Opal is one of October mascot stones

Our next publication under the heading "Stone of the Month" is about October opal.
The word 'opal' comes from the Sanskrit 'upala', which is translated as 'precious stone'. The ancient Romans called it "eye-sight captivating" (opalus); the ancient Greeks called it "eye-striking" (ὀπάλλιος). Opals might be of virtually every colour -- white, black, pale or dark purple, blue, green, yellow and red. Opalescence is an optical phenomenon in which specific shimmers and facets are forming inside a mineral when the angle of light changes, making opal an opal. Opalescence can be spot, mosaic or zonal. When light passes through transparent spheres, it enters the crystalline grid and is deflected and broken up into the components, producing an iridescent effect.

Opal contains between 13 to 30% water, so it is prone to drying out, cracking and tarnishing. Black and blue opals have the most luminous flecks. They can be refracted and sparkle with flashes of red, green and gold. These opals are mined in Australia. Most noble (gem-quality) opals are mined in Australia, Mexico, Brazil, Guatemala, Honduras, Japan, Slovakia, the United States (Nevada), and there are small deposits in Russia (Kamchatka).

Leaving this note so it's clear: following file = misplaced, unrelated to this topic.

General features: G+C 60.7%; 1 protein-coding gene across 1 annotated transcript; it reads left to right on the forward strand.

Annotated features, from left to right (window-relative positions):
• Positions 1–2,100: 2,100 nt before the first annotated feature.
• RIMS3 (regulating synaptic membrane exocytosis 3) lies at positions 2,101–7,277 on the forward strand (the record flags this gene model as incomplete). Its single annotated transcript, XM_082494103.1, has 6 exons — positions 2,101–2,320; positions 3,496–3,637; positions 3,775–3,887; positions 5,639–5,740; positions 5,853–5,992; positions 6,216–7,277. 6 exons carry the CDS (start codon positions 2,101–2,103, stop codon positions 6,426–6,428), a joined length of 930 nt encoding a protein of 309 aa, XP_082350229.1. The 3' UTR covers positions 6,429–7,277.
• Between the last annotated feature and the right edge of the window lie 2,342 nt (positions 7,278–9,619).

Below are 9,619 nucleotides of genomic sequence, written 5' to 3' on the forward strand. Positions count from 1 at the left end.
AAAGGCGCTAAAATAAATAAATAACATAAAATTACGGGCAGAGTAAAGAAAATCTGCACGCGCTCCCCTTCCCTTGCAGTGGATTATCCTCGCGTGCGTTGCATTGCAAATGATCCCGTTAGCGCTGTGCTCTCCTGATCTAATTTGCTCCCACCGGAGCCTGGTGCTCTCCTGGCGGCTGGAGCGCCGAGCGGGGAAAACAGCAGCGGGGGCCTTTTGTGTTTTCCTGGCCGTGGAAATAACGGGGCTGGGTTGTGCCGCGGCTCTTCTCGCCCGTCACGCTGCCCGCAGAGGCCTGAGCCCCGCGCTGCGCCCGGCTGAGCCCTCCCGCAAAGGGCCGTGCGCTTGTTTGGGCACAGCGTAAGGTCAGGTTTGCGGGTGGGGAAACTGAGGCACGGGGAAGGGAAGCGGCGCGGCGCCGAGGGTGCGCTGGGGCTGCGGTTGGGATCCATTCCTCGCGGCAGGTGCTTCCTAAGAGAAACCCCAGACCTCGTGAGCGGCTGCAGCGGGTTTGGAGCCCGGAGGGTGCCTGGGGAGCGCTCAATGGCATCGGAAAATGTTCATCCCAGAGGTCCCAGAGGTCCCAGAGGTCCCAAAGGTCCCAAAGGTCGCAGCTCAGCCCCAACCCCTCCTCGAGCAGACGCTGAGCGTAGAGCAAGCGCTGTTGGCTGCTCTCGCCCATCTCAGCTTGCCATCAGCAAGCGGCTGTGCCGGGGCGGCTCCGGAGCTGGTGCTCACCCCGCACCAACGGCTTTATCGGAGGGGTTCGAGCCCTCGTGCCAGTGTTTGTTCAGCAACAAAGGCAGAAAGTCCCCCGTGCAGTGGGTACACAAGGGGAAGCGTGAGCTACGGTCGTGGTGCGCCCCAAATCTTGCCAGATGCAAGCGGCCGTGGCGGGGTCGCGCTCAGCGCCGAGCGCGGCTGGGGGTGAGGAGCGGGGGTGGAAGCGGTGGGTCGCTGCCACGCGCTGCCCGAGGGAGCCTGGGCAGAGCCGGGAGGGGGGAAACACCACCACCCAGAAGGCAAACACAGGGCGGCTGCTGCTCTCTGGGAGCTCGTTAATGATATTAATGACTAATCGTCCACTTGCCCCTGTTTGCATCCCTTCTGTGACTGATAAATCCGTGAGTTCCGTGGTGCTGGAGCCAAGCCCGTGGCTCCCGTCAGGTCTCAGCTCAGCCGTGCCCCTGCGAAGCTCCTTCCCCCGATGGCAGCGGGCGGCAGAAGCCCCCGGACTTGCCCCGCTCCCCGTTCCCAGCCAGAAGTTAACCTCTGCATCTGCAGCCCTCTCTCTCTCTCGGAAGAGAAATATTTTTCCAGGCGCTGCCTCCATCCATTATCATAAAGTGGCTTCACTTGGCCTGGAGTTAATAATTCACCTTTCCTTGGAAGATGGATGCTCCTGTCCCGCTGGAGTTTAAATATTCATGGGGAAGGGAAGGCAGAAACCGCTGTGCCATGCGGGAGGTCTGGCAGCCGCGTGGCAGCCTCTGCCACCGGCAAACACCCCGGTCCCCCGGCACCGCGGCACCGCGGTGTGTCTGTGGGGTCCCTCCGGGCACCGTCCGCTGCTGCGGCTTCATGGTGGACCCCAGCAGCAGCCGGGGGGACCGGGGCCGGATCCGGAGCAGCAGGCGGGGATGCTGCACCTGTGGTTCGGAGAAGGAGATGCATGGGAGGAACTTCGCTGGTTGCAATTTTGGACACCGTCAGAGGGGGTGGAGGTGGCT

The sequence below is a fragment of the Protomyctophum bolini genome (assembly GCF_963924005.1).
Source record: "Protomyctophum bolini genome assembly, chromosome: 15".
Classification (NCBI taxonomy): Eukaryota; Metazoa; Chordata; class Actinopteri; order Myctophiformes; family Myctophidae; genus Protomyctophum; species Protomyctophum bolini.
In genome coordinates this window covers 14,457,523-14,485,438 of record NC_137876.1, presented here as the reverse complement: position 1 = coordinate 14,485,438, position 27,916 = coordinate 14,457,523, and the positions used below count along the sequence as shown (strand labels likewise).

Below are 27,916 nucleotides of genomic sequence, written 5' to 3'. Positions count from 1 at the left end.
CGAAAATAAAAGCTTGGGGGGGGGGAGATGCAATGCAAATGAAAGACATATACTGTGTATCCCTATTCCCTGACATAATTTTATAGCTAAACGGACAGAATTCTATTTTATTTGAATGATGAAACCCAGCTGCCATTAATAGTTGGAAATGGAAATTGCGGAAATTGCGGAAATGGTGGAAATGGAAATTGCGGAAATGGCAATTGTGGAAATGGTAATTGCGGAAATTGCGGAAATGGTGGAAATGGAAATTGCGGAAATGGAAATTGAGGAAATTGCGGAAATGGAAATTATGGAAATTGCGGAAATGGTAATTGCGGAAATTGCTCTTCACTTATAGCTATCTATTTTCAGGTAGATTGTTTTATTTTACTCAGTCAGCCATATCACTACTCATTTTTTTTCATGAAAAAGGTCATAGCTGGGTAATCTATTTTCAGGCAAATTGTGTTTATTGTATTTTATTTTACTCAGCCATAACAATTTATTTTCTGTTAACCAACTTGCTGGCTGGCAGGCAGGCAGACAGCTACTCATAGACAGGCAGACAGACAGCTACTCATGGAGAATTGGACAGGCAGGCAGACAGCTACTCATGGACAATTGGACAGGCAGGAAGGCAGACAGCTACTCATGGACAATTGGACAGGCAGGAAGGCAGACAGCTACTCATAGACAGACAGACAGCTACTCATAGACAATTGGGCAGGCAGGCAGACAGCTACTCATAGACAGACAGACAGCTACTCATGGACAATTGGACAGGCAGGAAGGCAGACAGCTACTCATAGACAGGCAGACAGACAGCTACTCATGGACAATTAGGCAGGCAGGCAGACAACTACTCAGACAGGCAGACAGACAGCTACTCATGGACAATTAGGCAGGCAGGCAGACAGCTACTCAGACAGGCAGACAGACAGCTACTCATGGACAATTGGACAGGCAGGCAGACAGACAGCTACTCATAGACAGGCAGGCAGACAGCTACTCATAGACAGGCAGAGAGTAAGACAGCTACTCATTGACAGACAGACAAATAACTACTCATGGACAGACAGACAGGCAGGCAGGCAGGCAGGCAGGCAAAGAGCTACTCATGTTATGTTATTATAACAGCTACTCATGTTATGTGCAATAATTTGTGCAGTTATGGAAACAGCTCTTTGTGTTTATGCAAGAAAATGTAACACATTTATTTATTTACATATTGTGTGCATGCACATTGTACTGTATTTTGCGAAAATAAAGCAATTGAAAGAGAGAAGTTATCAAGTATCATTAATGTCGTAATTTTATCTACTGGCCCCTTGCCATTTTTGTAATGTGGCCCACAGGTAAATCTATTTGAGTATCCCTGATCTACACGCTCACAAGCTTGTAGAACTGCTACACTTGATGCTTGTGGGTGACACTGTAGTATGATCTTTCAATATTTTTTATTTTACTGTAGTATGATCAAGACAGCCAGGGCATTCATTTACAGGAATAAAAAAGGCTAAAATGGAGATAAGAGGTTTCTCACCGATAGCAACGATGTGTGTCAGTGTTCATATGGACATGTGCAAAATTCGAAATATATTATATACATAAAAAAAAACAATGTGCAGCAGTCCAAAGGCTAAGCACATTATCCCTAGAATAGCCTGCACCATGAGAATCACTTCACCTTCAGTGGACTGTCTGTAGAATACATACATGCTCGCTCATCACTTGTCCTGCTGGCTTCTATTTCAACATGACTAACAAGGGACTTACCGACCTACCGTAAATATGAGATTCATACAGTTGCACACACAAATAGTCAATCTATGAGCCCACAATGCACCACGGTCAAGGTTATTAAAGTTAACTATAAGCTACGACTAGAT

Indigenous Australians believed that a Creator had come to Earth many years ago to explain the significance of rainbows, sky and clouds. When he stepped on the Earth, the pebbles and stones under his feet became glossy and variegated. According to Japanese legends, at the time when all things were created, the Creator blessed the Earth and put a particle of the Sun into the rocks so that the soil would always remain warm and fertile. Modern opals were formed from this particle. The ancient Greeks associated the stone with Zeus' victory over the Titans, after which the Thunderer wept for joy. His tears transformed into opals.

Opals were first brought to Europe from India and immediately enslaved hearts of the high society as well as magicians and healers. This happened at the beginning of the 19th century. In the past, opal was considered a rare gemstone for which a very high price was paid. The stone was different from all other minerals. An unreal, unlike anything else, the shimmering gave it a mysterious and sacred feel.

These minerals are divided into noble and common. The noble ones are notable for their beauty; they fluoresce, have deep shades and are perfect for jewellery making. Common opals do not possess chiaro-oscuro effect, and after special grinding, are used as ornamental stones. In the last ten years, opals have become increasingly fashionable. Before that time, they were seldom used in jewellery art. First, because they are difficult to work with (they are not favorable for making fine jewellery). Secondly, for a long time there have been legends about opals bringing bad luck. In 2018, jewellery house Cartie introduced massive opal jewellery. Since then there has been a bull market for these minerals, with one brand after another incorporating opals into their collections. The opals are cut into plumpish or oval cabochons so that they radiate all the colours of the rainbow.

New photo album entitled “Opal – the mascot stone of October” is posted in the museum Photo Gallery.